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New Russian champion looking for breakthrough

Voronov hopes to make big splash at Europeans

Russian champion Sergei Voronov (right) and his coach, former Olympic champion Alexei Urmanov, are excited for Europeans.
Russian champion Sergei Voronov (right) and his coach, former Olympic champion Alexei Urmanov, are excited for Europeans. (Klaus Reinhold Kany)

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By Tatiana Flade, special to icenetwork.com
(01/22/2008) - After winning his first national senior title just two weeks ago, Sergei Voronov is now hoping to continue his breakthrough season at the 2008 European Championships this week in Zagreb, Croatia.

The 20-year-old from St. Petersburg drew attention already this season when he claimed the silver medal at the Trophee Eric Bompard in November. At Russian nationals in early January, he upped the ante by landing a clean quadruple toe loop in both his short and free programs.

"It's a good feeling, obviously, that I finally ended up in first place at a senior-level competition. We'll continue to strive for more," he told icenetwork.com in St. Petersburg. Voronov not only started to land the quad in competition, but he also developed from a solid but unspectacular skater into a real performer on the ice.

"I probably grew up in general. After juniors, you realize that juniors is one thing and that the senior level is a little different. I've worked a lot with my coach this year in spite of injuries and in spite of some disagreements. The work led to some success," the athlete explained.

"Sergei has grown up a lot", confirmed coach Alexei Urmanov, the 1994 Olympic champion. "I would put this in first place. He also has talent. As a coach, I am striving for a 100 percent, and Sergei has started to follow."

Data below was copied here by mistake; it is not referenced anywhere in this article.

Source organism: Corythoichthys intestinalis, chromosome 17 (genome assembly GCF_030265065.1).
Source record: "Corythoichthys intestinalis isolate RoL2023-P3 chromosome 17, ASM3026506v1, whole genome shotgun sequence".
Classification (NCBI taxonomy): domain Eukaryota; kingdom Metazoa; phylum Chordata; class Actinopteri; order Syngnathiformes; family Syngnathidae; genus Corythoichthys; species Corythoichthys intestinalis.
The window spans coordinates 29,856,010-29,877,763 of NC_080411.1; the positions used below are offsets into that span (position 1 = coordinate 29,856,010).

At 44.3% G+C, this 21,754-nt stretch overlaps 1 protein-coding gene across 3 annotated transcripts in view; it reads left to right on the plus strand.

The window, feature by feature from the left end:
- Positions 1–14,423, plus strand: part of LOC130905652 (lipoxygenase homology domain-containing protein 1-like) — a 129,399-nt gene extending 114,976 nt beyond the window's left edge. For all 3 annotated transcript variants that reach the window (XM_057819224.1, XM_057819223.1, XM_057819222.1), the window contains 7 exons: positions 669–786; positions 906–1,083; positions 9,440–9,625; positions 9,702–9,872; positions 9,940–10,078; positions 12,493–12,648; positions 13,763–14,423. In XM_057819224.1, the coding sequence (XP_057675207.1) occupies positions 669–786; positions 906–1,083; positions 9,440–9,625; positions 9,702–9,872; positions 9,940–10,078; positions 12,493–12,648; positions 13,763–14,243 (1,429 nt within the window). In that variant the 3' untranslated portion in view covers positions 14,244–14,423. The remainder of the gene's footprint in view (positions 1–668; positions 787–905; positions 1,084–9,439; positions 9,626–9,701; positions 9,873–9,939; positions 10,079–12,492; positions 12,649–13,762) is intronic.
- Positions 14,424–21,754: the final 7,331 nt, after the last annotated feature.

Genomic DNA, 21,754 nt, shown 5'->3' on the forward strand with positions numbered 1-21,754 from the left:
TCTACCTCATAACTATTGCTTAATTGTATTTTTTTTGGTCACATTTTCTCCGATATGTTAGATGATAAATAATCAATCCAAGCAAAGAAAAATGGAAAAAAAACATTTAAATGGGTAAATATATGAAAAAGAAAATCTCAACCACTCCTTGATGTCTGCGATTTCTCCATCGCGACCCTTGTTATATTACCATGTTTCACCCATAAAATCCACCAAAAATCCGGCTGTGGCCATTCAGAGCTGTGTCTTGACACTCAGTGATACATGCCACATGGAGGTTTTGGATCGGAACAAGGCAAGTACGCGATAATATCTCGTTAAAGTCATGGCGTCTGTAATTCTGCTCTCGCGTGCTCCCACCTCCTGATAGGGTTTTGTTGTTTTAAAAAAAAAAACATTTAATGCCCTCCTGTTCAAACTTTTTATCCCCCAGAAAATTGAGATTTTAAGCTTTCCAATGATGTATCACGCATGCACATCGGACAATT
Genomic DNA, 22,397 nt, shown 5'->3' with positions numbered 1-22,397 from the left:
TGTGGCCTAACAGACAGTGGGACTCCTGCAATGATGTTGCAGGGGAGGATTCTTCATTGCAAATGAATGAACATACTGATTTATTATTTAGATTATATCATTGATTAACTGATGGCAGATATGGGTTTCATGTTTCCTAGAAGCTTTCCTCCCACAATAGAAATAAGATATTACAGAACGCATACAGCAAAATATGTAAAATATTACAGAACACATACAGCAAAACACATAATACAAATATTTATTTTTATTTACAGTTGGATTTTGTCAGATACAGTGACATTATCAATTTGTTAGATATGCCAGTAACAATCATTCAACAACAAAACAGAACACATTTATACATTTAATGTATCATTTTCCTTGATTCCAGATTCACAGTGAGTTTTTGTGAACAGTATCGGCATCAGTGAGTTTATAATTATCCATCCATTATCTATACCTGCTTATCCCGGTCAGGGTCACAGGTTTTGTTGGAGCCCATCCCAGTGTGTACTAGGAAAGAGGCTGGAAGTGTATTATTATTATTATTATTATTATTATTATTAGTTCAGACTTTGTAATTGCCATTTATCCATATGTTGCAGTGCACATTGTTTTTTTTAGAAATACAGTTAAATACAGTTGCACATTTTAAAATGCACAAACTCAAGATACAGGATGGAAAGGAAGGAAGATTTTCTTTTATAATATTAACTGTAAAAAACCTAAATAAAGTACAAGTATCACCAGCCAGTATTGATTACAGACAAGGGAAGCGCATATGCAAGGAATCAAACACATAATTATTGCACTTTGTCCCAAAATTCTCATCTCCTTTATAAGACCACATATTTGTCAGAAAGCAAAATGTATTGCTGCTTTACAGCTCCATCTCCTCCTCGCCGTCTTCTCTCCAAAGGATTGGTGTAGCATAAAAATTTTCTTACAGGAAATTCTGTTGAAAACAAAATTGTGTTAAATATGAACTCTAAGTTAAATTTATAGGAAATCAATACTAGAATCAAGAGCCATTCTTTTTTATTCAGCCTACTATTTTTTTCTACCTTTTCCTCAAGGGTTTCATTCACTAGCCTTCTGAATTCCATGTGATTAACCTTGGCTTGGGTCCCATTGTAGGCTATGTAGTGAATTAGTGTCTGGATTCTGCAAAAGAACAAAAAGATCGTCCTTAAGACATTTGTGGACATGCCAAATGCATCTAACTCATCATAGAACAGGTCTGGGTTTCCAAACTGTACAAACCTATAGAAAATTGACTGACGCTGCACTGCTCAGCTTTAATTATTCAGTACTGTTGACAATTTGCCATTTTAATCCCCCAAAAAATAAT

It was not easy, though, as the skater had to overcome several injuries this season. "I actually had two injuries. My left knee hurt from practicing the quad, and then I sprained my ankle badly on a triple Lutz during a training camp in September," Voronov recalled. "I actually thought that's it, I have to finish my career. But the doctors told me that I can't jump for three weeks, and then it should be OK. So I skated, but I didn't jump." As a result, the Russian had to withdraw from his first Grand Prix event, Skate Canada, in early November. He still was unable to do a triple Lutz and flip at nationals because of the injury.

"It's better now, but I am still in pain sometimes and don't feel so good. But I'm fighting with that, and I hope to heal fully," Sergei said. "In any case, I'll strive for getting back the flip and maybe even the Lutz [for Europeans]. We'll just see how I feel and what shape I'm in. These toe pick jumps put pressure on the [injured] bone, and the slightest mistake leads to pain."

Voronov, who got a silver and a bronze medal from the last two world junior championships, was sent to senior worlds last year in Tokyo, Japan, but finished only 19th. He injured his foot during the free program but skated to the end, then limped off the ice.

"After the second Axel, suddenly my foot really hurt, like my old injury came back. I honestly didn't know how I can continue the program. But once I started my program, I had to finish it," he said at the time. Voronov was off the ice for some weeks after worlds. His strong will helped him to overcome the injuries and to come back strong this season.

He also felt that competing at worlds was a great experience for him. "I got a lot of experience, because I saw how the best of the world are skating, not only in competition, but I also saw how they are working in practice. This was a good lesson for me. I probably understood a lot afterwards. This helped me to progress, no doubt, because to see how Stephane Lambiel or Brian Joubert are skating is precious, of course," Sergei said.

He now will not only watch defending European champion Joubert and two-time world champion Lambiel in Zagreb, but he'll also try to come close to them. "I don't think about a specific placement. I think I just have to go out and enjoy to skate as I did in my previous competitions, and then everything will fall into place," he added.